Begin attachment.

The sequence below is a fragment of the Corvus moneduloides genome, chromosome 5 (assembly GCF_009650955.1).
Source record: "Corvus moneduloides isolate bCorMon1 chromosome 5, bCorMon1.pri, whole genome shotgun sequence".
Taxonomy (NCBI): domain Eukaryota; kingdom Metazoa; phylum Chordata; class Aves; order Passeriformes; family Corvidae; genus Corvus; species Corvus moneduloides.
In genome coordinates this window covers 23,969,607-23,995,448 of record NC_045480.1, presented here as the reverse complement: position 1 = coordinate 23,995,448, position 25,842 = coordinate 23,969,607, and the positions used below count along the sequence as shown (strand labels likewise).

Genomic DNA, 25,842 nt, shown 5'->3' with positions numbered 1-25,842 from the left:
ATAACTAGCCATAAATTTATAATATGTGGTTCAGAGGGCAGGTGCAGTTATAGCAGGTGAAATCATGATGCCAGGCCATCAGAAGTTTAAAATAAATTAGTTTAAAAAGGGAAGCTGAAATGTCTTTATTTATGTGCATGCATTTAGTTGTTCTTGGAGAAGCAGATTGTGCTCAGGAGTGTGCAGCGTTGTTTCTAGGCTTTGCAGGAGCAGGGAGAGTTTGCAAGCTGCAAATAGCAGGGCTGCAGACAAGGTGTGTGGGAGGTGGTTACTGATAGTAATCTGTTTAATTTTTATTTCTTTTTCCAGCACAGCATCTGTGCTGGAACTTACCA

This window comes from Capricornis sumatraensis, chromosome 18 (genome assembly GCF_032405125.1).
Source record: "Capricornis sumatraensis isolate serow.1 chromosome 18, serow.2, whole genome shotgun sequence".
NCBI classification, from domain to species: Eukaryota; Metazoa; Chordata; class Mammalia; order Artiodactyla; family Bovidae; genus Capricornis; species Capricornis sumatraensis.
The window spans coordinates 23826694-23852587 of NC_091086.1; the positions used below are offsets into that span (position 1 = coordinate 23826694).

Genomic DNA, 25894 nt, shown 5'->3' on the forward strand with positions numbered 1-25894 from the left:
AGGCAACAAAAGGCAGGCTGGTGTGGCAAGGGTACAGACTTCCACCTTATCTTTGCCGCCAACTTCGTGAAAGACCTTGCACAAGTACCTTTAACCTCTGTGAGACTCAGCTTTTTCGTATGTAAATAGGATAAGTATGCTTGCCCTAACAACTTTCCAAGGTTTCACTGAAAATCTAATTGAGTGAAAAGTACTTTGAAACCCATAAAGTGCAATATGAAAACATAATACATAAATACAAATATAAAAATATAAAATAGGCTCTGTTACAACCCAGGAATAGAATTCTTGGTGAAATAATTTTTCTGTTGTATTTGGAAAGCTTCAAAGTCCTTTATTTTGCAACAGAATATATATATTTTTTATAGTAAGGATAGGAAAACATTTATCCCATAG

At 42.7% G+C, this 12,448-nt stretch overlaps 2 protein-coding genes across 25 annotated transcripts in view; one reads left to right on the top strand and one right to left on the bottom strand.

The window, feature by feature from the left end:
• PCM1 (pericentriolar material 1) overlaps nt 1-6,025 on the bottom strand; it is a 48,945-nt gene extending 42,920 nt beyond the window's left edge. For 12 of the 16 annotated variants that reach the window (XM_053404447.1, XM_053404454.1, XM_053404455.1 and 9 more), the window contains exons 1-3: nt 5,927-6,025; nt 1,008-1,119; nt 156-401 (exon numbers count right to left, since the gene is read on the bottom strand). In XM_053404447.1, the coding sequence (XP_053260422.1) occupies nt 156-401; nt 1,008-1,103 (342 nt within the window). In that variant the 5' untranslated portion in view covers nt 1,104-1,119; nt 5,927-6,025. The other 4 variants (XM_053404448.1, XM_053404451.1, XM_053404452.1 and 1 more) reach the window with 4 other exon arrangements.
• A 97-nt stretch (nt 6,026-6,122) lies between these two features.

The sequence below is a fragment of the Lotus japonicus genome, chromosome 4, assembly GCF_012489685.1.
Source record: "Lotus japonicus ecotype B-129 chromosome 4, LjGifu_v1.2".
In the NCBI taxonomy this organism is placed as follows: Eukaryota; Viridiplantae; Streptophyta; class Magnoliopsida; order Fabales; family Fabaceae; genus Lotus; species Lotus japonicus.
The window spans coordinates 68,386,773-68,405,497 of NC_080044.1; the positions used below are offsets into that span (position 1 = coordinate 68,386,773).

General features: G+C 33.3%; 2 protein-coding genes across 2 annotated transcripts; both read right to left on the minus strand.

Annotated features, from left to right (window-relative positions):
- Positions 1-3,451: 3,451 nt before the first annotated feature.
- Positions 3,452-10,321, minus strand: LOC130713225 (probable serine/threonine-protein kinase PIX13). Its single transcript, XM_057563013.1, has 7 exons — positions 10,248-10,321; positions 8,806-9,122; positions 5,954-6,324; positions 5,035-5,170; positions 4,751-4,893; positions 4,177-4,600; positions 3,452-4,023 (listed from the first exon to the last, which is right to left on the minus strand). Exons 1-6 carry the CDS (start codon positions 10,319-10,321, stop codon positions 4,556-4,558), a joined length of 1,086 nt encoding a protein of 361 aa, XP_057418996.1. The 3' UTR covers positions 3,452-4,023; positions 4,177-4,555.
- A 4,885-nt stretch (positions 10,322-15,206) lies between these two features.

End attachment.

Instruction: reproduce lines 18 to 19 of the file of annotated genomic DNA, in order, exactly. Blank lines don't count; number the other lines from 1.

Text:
Source record: "Lotus japonicus ecotype B-129 chromosome 4, LjGifu_v1.2".
In the NCBI taxonomy this organism is placed as follows: Eukaryota; Viridiplantae; Streptophyta; class Magnoliopsida; order Fabales; family Fabaceae; genus Lotus; species Lotus japonicus.